They always said my Dutch grandmother had this nick name for me
but I could not remember the words since my father who understood
Dutch Netherlands Taal, but said (at the least) he could not speak it
yet said it meant little wooden head so that only almost 7 decades
later I take up Dutch so I can translate my great-grandfather’s cousin’s
autobiography of growing up in Haarlem, at the Weeshuis, city orphanage
first his mother and then his father dying when he was only 5 going on 6
almost a baby with two older sisters his book opens with him in tow
of the middle sister herself just eleven dragging him along with money
in her little sack purse pennies, cents from their oldest sister working
already in teen years so little Jacobus, Jaapje my same name in Dutch,
that little orphaned guy could buy candy for Kerstmas celebrated in early
December before my grandparents were even born much less immigrated
then my grandmother whose voice speaking Netherlands I still remember
those soft muttering tones, oh how I loved her when they tried to take me
to my twin uncle’s place so I cried and cried until they brought me back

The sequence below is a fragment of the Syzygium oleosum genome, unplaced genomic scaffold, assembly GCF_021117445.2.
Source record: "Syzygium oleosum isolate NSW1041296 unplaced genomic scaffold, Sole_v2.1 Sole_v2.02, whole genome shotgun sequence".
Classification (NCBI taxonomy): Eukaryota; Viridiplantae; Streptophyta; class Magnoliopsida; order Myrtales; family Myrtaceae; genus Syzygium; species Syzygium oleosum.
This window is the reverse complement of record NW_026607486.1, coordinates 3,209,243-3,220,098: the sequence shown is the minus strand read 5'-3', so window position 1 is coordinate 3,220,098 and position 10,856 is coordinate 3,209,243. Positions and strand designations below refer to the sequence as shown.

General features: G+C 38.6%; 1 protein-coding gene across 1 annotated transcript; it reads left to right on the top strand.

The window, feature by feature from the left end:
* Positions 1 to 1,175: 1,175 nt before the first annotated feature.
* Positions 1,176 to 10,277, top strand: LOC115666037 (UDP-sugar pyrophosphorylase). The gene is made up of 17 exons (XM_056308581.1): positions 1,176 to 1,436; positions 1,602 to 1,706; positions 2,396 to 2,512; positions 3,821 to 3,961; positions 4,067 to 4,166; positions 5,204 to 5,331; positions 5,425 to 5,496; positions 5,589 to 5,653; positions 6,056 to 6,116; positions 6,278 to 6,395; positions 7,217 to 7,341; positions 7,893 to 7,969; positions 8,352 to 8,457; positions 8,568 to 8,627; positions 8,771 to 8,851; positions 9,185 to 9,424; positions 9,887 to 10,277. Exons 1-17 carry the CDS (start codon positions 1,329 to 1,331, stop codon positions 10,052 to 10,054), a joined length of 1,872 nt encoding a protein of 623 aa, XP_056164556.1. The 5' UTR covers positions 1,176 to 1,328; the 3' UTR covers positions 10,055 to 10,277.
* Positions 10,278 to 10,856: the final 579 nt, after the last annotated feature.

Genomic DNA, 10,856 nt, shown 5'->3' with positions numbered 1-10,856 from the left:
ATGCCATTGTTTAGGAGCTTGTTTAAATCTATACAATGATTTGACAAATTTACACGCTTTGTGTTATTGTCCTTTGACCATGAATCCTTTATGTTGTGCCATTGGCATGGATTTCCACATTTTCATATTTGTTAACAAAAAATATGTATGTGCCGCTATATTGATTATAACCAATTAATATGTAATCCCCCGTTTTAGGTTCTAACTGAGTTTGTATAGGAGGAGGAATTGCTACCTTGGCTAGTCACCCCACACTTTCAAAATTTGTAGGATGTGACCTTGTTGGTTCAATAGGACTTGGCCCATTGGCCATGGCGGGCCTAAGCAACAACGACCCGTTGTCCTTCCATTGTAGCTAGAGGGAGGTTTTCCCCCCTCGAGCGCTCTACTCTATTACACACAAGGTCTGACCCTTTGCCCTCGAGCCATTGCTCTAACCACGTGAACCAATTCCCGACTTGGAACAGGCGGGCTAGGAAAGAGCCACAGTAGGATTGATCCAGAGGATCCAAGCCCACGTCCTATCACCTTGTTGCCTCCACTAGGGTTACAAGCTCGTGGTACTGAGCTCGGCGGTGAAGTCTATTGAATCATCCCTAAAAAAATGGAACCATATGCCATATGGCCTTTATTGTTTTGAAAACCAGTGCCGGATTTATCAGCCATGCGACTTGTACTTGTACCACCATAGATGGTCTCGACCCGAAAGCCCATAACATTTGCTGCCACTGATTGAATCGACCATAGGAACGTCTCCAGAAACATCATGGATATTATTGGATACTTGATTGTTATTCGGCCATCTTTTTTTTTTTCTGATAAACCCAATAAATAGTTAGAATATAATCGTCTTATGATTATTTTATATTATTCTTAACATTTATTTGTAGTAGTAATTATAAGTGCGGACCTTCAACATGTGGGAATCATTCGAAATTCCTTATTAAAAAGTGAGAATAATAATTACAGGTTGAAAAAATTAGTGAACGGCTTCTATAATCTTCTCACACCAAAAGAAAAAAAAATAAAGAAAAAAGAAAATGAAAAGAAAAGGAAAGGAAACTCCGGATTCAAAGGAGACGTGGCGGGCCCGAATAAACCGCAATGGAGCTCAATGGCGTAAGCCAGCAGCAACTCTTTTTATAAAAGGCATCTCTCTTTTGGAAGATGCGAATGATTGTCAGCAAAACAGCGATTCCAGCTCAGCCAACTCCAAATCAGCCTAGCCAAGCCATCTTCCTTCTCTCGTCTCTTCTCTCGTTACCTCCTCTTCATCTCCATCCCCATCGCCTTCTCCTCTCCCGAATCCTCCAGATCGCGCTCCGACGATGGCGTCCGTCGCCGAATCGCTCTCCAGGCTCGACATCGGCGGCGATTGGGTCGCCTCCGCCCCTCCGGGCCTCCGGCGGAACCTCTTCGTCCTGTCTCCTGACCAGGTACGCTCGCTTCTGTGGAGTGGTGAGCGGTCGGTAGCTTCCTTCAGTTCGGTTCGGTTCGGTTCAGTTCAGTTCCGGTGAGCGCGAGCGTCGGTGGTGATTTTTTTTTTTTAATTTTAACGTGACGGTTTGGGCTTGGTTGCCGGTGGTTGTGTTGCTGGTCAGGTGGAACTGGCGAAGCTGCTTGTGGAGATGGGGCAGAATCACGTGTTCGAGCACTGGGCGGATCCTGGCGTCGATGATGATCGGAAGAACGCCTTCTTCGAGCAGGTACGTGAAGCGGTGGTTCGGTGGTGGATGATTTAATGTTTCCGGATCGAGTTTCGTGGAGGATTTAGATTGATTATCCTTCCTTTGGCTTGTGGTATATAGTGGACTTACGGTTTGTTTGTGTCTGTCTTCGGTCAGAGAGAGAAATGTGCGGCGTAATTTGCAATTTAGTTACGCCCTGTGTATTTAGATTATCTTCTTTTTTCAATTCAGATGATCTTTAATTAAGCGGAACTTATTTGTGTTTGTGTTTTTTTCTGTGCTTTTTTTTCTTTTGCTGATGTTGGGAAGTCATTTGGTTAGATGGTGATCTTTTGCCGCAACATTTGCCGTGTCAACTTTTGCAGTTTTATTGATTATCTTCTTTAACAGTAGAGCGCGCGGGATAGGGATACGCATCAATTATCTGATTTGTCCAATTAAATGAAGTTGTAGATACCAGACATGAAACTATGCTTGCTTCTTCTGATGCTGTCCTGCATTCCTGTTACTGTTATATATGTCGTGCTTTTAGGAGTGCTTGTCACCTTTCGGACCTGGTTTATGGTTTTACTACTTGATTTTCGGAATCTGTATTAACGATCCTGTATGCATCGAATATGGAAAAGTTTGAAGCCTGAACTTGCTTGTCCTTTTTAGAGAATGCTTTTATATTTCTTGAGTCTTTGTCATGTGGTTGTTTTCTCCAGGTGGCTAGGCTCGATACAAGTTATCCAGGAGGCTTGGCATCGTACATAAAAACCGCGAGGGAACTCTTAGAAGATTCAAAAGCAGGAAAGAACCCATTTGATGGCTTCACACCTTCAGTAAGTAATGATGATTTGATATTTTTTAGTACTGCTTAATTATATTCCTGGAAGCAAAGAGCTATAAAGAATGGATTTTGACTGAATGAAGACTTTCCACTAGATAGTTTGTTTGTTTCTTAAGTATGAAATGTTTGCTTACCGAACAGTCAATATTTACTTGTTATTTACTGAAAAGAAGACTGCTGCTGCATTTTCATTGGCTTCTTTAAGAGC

to her and I get tears in my eyes thinking about it Kleine Houten Hoofd
in Pandemic Time of Masked Death going on and on and on and on again:
                               all masks stripped away
                               a decade of racist acting out
                               a half century of economic exploitation
                               disaster cannibal capitalism
                               neo-liberal juggernaut imperialism
                               naked skimming every revenue stream
and there I am little wooden head me back with my grandmother’s gone world
when she came over to Braddock Pa. and my great uncle got my grandfather
a job at Westinghouse, the air brake factory, and it was a brand new century
and Nini, my grandmother had Hank and Bill, the twins, just in time for what?
the Great Bucket Shop Panic and depression of 1907 I guess today they would
be called anchor babies but to me they always were mystery which was which.


James Van Looy has been a fixture in Boston’s poetry venues since the 1970s. He is a member of Cosmic Spelunker Theater and has run poetry workshops for Boston area homeless people at Pine Street Inn and St. Francis House since 1992. Van Looy leads the Labyrinth Creative Movement Workshop, which his Labyrinth titled poems are based on. His work appears weekly in Oddball Magazine.